by Heath Holland
Star Trek and I go way back. Not as far back as I do with Star Wars, my first love (and the first love of several people involved in the future of Star Trek), but pretty far back. As a kid, I would come home from school, watch Ducktales and TaleSpin (and later Darkwing Duck) until five in the afternoon on my local independent television station WPMI. At five o’clock, back to back episodes of Gilligan’s Island would come on, and I’d usually watch those because there was nothing better on. At six, though, if my dad still hadn’t gotten in from work and dinner wasn’t waiting, I was able to watch the original episodes of Star Trek in syndication.
I feel the same about the movies, though the movies are admittedly a different beast. The original ten films, beginning with 1979’s Star Trek: The Motion Picture and culminating with 2002’s Star Trek: Nemesis are varied in quality and some of them simply have less to offer me than others. Still, there is at least something in each film that I find to have value and to keep me coming back appreciatively. Even the “bad” ones have a sense of reaching and convey the search for enlightenment that I value. They still represent a singular vision of our future, in which humanity seeks to transcend racial and religious discrimination, war, famine, and crime. To me, the shows and films depict a human race always moving forward, sometimes hitting snags along the way and losing track of the ultimate goal, but ultimately advancing and becoming more open minded, more tolerant, and more free from the bonds that have restrained it.
Star Trek, I was a bit dubious. I liked Abrams and had been a mega-fan of his television show Alias (Lost, not so much). I was a bit iffy on the involvement of Damon Lindelof as Abrams’ co-producer because of his reputation of starting projects and not finishing them. I’d been burned by Lindelof’s Ultimate Wolverine vs. Hulk comic book series which saw a THREE YEAR DELAY between issue two and issue three, so Lindelof was not my favorite person in 2009. I still thought Abrams was up for the task because I had seen and loved Mission Impossible III, but with a new cast, a new, grittier take on the future, and a focus on action instead of exploration and existentialism, I just wasn’t expecting the same things I had from earlier movies. Time had passed and this was a new beast. Nevertheless, with the inclusion of Leonard Nimoy and some fancy dimension hopping, I actually ended up being relatively satisfied with the finished product, which relaunched a series that I loved into the pop culture conscience again and had people who would never have given Star Trek the time of day discussing the exploits of the U.S.S. Enterprise. It had the unenviable task of having to please old Trekkies (some say the term Trekkies is derogatory, but I embrace the label) which is a notoriously difficult-to-please group, and bring in new fans at the same time. By introducing a new bad guy and adding his love of Star Wars to Star Trek, Abrams made something that was acceptable by the mainstream and gave Trek fans a legitimately exciting film with space battles like they’d never seen. While far from perfect, it succeeded and set the stage for what was sure to be a great next chapter.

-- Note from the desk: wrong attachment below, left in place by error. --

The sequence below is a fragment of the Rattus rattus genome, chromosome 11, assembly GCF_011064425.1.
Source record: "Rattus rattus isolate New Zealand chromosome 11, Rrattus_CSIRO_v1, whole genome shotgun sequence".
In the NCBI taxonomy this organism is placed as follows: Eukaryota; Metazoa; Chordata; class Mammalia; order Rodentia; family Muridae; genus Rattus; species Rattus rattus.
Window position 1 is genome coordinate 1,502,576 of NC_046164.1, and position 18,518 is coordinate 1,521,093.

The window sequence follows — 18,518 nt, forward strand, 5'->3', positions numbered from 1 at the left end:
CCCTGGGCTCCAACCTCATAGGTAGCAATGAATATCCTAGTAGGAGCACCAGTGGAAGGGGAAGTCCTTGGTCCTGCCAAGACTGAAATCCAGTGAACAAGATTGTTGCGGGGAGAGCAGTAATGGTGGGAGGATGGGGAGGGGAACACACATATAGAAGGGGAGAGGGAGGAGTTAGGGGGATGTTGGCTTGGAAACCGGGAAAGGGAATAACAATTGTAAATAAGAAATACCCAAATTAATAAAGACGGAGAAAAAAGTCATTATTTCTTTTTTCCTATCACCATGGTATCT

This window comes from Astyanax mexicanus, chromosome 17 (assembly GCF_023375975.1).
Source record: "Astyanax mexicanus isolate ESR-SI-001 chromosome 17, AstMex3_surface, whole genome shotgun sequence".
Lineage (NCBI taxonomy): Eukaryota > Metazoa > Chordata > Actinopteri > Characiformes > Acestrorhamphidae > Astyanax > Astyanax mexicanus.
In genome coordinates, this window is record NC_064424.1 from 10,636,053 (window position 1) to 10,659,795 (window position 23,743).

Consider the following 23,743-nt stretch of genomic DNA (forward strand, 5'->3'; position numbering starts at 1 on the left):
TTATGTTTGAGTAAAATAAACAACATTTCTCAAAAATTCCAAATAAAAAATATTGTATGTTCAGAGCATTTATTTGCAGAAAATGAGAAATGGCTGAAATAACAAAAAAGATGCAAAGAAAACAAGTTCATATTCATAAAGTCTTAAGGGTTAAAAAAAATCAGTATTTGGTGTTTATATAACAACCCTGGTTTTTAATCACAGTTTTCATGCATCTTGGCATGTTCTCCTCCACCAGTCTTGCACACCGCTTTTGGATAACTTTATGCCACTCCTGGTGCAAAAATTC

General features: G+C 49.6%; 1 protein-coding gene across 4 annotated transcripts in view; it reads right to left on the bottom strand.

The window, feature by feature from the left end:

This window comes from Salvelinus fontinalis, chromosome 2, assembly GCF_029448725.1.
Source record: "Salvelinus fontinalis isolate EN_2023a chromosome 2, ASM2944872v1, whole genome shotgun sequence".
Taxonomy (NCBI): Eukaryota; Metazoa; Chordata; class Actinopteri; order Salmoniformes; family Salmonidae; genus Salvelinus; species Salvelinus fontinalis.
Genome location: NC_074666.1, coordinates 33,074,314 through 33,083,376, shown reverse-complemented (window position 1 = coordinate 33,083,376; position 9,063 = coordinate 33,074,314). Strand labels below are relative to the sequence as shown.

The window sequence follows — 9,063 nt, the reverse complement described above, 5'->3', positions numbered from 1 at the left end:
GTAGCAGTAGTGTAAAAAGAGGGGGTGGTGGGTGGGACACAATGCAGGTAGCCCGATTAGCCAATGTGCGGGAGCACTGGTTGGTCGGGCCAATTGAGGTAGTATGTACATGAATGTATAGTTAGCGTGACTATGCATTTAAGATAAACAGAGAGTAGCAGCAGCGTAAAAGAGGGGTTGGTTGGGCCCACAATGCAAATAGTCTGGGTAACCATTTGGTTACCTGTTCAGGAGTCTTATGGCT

2013’s Star Trek: Into Darkness is where things really fell apart for me. I’ve ranted before so I won’t repeat myself here. However, I’ll say that I do not like the darker tone, I do not like the reliance on previously established villains, I do not like the fact that J.J. Abrams repeatedly outright lied about the villain of the film which led us to believe the series was going into bold, uncharted territory, and I definitely do not like how much Into Darkness leans on and borrows from Star Trek II: The Wrath of Khan. The franchise as a whole needs to establish itself as its own thing, not remind us of things that we love about other movies in the series.
hero of mine, who are we to protest when all that popcorn is at stake?
And yet, I remain hopeful. Despite a trailer that features the new pop song from Rihanna and more explosions than every Arnold Schwarzenegger movie combined, it looks possible that this new Star Trek film is going to be something that could very well please a fan like myself. We have a new antagonist, a threat that is not easily solved with brawn, and the promise of a great moral dilemma. Of all the new Star Trek films, this one looks very much like it could be the Trekkiest. Star Trek is about hope and trying to be the best version of ourselves possible, so I will be there in line to see this movie with no grudges (well, maybe a little one) and with my mind as open as possible. I want to give it a fair shot. I want to be able to say “I really love the new Star Trek movie” and mean it. I haven’t been able to do that since 1996 with Star Trek: First Contact, which was itself pretty mainstream popcorn entertainment, after all.